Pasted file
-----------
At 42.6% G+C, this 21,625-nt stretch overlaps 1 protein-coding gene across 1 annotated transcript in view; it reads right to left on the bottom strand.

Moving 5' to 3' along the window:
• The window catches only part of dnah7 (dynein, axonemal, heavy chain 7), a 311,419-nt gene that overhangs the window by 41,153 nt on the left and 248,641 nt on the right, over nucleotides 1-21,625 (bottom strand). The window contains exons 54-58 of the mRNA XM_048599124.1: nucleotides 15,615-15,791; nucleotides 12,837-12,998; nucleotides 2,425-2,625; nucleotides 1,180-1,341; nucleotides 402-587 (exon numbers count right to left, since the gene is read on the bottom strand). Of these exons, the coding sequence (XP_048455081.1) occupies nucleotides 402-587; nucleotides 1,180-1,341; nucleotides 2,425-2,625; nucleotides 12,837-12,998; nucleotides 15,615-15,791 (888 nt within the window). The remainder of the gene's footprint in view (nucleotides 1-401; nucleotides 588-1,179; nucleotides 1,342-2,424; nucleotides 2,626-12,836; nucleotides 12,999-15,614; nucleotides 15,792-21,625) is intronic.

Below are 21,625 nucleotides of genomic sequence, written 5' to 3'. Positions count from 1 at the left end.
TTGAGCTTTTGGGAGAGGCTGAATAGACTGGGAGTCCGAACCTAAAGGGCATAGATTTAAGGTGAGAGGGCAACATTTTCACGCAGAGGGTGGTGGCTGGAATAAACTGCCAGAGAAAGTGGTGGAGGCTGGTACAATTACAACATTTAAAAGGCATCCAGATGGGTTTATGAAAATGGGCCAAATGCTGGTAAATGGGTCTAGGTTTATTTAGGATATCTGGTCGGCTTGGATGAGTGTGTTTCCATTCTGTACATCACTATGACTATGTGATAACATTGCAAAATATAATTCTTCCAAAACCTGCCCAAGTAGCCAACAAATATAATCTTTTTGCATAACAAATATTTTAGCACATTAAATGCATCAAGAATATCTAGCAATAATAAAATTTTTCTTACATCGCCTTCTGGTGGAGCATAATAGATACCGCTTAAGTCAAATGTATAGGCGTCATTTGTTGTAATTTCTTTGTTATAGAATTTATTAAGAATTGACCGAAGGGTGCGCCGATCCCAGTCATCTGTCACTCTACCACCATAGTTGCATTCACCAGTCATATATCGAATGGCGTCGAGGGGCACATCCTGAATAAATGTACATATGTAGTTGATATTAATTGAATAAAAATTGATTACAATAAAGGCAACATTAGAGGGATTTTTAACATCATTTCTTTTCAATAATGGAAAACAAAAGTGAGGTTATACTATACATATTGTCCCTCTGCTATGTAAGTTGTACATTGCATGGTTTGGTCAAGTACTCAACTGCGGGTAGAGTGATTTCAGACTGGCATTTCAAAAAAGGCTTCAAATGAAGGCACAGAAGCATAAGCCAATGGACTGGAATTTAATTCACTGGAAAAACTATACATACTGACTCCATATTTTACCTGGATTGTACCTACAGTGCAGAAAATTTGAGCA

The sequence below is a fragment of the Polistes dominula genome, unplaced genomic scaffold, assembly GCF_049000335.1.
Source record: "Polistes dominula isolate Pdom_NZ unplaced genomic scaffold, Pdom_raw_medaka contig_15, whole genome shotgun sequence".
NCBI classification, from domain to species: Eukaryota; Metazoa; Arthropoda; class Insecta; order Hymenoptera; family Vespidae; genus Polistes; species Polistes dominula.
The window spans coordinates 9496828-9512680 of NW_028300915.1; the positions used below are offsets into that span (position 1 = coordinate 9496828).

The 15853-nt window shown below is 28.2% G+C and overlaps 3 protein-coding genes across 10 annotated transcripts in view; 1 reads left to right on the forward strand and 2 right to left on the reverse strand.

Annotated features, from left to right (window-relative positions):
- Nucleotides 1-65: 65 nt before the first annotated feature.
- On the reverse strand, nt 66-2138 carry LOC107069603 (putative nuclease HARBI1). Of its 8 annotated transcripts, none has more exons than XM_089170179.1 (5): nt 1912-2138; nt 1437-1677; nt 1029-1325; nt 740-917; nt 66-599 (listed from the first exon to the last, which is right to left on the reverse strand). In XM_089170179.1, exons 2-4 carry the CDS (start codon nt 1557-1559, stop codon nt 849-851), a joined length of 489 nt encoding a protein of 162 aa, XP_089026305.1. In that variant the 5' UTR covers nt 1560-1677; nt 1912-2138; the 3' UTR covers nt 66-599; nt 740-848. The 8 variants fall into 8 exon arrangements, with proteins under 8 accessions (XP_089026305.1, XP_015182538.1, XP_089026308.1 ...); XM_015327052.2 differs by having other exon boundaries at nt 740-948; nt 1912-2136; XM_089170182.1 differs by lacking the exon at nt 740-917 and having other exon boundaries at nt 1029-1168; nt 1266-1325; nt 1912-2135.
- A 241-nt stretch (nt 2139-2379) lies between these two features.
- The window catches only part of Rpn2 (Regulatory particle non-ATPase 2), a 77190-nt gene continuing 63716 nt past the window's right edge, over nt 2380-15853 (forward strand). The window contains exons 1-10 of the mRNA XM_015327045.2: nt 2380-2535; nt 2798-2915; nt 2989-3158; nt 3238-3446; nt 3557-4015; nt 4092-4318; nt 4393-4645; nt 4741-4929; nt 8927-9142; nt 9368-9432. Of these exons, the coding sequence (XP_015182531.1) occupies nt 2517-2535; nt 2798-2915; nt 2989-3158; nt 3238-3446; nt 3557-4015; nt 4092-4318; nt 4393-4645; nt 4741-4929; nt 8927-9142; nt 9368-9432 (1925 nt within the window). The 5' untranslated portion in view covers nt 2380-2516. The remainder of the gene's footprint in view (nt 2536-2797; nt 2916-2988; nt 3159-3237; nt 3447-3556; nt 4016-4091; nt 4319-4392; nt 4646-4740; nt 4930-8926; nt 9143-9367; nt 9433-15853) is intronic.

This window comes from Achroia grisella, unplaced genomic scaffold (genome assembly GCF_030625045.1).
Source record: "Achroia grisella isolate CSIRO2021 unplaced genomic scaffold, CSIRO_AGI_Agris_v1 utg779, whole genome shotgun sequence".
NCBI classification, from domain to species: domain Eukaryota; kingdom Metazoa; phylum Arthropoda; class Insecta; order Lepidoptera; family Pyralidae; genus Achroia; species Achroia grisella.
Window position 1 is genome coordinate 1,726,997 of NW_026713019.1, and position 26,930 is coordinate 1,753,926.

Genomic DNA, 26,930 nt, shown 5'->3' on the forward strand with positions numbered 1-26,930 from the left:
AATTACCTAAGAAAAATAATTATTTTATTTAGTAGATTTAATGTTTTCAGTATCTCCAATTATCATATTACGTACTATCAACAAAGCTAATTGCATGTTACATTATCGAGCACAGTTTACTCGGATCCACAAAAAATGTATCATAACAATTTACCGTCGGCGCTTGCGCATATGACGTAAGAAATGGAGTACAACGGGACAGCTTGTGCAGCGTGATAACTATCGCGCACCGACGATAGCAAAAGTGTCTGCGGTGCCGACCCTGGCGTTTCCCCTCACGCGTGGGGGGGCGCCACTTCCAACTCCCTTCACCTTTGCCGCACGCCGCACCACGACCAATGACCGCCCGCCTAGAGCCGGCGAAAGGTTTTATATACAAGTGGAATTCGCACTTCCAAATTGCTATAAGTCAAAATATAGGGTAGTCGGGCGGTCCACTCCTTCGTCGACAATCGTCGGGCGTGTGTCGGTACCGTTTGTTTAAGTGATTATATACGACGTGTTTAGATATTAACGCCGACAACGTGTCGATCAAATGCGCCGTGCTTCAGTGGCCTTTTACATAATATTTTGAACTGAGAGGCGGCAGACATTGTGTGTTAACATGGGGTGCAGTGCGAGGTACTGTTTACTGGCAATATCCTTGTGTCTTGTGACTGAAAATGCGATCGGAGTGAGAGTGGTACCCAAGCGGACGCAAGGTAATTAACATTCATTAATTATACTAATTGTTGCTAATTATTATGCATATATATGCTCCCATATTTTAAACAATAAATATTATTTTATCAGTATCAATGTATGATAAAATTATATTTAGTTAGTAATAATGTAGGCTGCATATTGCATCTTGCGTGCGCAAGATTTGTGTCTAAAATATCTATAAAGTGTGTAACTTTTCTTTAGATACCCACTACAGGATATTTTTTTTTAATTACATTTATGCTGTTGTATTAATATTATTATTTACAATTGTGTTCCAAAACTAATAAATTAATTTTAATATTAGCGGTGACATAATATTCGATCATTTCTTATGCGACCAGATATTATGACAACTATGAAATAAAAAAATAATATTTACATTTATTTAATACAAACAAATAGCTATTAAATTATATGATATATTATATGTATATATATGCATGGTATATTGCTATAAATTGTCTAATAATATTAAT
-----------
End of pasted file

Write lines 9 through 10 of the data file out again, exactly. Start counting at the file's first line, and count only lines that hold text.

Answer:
The window spans coordinates 9496828-9512680 of NW_028300915.1; the positions used below are offsets into that span (position 1 = coordinate 9496828).

The 15853-nt window shown below is 28.2% G+C and overlaps 3 protein-coding genes across 10 annotated transcripts in view; 1 reads left to right on the forward strand and 2 right to left on the reverse strand.